Gastric bypass surgery not only helps obese people lose weight, but it may also help patients’ hearts return to a healthier state and shape, according to a new study in the Feb. 8 issue of the Journal of the American College of Cardiology.
Researchers followed more than 400 morbidly obese people who underwent the surgery and 300 obese people who did not. Those who underwent gastric bypass had an average BMI of 48 at the time of surgery (over 40 is considered morbidly obese). Within two years of surgery, the patients had lost an average of 100 pounds and managed to get their BMI down to an average 32 (over 30 is still considered obese).
The surgery recipients also had smaller waists, reduced blood pressure, lower cholesterol levels and less insulin resistance, a sign of prediabetes. Researchers found another key benefit: following surgery, the shape and function of patients’ hearts measurably improved. (More on TIME.com: Why Are More White Girls Getting Weight-Loss Surgery?)
“We know obese people get cardiovascular disease more often than non-obese people,” Dr. Sheldon Litwin, chief of cardiology at the Medical College of Georgia and the study’s lead author, told HealthDay. “One of the questions out there is: Is it reversible if they lose weight? The answer is yes.”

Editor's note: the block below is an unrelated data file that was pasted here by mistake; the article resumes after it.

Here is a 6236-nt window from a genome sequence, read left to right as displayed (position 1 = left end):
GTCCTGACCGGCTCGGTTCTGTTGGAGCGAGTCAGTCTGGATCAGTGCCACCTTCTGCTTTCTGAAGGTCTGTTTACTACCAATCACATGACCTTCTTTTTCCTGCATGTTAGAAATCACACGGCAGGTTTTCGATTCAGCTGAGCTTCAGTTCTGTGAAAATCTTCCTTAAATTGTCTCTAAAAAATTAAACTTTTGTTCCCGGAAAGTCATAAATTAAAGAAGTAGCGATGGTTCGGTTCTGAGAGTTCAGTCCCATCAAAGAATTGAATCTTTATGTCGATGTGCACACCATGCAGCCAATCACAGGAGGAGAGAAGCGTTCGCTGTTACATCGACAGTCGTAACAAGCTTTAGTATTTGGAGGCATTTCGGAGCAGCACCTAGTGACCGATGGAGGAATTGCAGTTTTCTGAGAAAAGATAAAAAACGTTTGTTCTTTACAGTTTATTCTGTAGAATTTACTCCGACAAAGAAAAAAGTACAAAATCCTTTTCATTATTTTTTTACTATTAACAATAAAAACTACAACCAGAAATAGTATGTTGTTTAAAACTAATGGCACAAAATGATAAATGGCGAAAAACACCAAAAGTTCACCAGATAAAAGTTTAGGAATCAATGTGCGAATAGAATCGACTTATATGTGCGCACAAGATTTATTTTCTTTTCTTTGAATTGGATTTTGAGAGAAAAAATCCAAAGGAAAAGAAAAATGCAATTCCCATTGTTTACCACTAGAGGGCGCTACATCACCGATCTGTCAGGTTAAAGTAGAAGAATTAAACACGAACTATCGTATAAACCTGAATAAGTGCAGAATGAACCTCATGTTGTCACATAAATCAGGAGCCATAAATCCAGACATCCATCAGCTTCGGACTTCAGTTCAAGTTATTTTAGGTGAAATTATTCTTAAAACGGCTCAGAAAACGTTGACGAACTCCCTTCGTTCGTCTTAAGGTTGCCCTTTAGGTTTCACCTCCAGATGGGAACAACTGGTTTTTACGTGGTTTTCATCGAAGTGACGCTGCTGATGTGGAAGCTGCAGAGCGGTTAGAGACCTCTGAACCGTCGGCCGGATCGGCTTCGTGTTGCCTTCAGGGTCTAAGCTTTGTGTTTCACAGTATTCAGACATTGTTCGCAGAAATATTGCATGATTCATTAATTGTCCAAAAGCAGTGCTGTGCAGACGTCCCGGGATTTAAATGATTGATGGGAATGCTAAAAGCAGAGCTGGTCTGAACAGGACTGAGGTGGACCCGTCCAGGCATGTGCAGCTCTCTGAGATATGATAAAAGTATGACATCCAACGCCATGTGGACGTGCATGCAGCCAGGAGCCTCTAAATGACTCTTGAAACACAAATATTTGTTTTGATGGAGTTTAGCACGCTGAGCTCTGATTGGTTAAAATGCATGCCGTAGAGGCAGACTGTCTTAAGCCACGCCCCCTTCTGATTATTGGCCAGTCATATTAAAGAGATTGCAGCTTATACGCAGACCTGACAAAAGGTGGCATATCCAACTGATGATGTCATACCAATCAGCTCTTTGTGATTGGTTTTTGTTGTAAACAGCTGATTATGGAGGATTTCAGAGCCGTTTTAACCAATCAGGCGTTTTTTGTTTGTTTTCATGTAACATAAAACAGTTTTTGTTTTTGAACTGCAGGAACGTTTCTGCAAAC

The connection between obesity and cardiovascular disease isn’t fully understood, but obese people often show signs of structural changes to the heart, including excess heart muscle mass in the left ventricle and enlargement of the right ventricular cavity. Both are linked to heart failure and other problems.
After surgery, however, echocardiograms of the patients’ hearts showed structural “remodeling,” including reductions in the left ventricular muscle mass and in the right ventricular cavity area. The changes suggest that the heart is less stressed and isn’t working as hard to pump blood, HealthDay reports. (More on TIME.com: What’s The BMI For Longevity?)
Although bariatric surgery can lead to profound weight loss and significant improvements in associated illnesses such as diabetes, heart disease, sleep apnea and others, it is still a relatively uncommon procedure. The surgery, like all surgeries, may carry serious risks; it is also expensive, costing $14,000 to $26,000, and isn’t always covered by insurance. Each year, about 220,000 Americans — or about 0.25% of obese Americans — undergo weight loss surgery of some kind.
For some, successful surgery can be a lifesaver. A separate study released from the University of Padova in Italy last week found that undergoing either gastric bypass or banding surgery reduced a patient’s risk of death by almost half during a 7-to-8-year period. (More on TIME.com: Post-Superbowl Heartbreak: Cardiac Death Risk May Rise For Losing Fans)
Litwin told HealthDay that his next step will be to follow surgery recipients over a longer time period to determine the long-term heart effects of gastric bypass.